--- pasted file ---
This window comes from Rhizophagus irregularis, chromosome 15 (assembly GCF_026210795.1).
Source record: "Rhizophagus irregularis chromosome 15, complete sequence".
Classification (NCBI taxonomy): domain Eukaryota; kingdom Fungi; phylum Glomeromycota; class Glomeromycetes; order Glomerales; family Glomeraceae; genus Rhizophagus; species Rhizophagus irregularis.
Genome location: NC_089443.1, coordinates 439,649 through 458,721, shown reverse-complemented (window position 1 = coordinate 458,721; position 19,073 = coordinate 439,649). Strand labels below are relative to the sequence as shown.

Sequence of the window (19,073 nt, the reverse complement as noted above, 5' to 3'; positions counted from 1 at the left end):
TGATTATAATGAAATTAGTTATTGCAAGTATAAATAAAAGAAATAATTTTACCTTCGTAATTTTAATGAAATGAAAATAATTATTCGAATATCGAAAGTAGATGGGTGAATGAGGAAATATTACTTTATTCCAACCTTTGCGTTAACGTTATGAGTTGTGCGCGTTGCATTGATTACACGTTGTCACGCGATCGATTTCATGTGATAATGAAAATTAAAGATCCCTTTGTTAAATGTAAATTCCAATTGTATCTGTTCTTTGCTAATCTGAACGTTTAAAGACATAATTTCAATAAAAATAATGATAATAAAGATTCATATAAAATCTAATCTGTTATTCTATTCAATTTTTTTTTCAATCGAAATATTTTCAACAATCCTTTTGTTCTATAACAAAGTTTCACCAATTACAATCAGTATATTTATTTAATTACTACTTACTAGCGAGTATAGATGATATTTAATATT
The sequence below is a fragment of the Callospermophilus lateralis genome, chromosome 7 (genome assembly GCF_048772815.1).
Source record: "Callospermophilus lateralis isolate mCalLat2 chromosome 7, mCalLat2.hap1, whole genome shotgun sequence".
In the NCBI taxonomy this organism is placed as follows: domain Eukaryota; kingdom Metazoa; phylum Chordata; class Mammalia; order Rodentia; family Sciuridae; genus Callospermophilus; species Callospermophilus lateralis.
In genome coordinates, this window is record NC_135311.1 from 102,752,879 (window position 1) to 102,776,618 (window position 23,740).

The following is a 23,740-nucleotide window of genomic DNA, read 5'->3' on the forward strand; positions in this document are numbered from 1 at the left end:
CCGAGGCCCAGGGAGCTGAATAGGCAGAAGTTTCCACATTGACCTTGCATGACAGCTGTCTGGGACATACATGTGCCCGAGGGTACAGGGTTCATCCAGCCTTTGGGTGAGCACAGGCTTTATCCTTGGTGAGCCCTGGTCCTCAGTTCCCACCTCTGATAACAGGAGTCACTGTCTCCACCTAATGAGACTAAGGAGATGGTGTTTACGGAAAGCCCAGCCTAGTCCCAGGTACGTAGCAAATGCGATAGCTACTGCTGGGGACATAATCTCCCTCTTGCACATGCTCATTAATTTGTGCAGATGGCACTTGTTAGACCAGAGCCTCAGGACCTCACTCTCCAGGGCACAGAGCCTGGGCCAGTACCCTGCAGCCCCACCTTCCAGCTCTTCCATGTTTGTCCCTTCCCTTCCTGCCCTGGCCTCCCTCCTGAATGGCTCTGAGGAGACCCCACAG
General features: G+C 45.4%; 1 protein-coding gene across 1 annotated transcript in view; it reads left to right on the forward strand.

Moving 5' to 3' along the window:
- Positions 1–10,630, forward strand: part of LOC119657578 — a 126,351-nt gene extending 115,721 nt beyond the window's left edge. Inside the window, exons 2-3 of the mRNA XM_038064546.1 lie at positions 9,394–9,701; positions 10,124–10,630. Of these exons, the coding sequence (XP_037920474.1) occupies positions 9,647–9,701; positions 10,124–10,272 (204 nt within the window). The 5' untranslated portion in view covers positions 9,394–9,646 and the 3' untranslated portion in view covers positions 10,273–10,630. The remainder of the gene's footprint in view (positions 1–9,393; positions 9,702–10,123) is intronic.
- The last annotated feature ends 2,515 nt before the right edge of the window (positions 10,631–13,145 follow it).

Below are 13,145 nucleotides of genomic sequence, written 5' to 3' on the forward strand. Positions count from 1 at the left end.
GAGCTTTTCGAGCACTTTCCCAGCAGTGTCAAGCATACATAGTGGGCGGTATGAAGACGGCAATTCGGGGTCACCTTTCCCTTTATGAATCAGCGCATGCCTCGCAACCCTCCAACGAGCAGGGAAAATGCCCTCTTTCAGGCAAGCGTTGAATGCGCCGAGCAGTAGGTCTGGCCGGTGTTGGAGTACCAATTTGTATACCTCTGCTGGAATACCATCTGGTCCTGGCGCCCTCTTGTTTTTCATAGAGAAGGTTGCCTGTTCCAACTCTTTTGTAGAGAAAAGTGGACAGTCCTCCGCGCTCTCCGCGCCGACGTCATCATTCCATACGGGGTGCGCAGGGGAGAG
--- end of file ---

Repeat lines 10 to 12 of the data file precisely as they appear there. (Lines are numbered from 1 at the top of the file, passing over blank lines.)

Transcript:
In genome coordinates, this window is record NC_135311.1 from 102,752,879 (window position 1) to 102,776,618 (window position 23,740).

The following is a 23,740-nucleotide window of genomic DNA, read 5'->3' on the forward strand; positions in this document are numbered from 1 at the left end:
CCGAGGCCCAGGGAGCTGAATAGGCAGAAGTTTCCACATTGACCTTGCATGACAGCTGTCTGGGACATACATGTGCCCGAGGGTACAGGGTTCATCCAGCCTTTGGGTGAGCACAGGCTTTATCCTTGGTGAGCCCTGGTCCTCAGTTCCCACCTCTGATAACAGGAGTCACTGTCTCCACCTAATGAGACTAAGGAGATGGTGTTTACGGAAAGCCCAGCCTAGTCCCAGGTACGTAGCAAATGCGATAGCTACTGCTGGGGACATAATCTCCCTCTTGCACATGCTCATTAATTTGTGCAGATGGCACTTGTTAGACCAGAGCCTCAGGACCTCACTCTCCAGGGCACAGAGCCTGGGCCAGTACCCTGCAGCCCCACCTTCCAGCTCTTCCATGTTTGTCCCTTCCCTTCCTGCCCTGGCCTCCCTCCTGAATGGCTCTGAGGAGACCCCACAG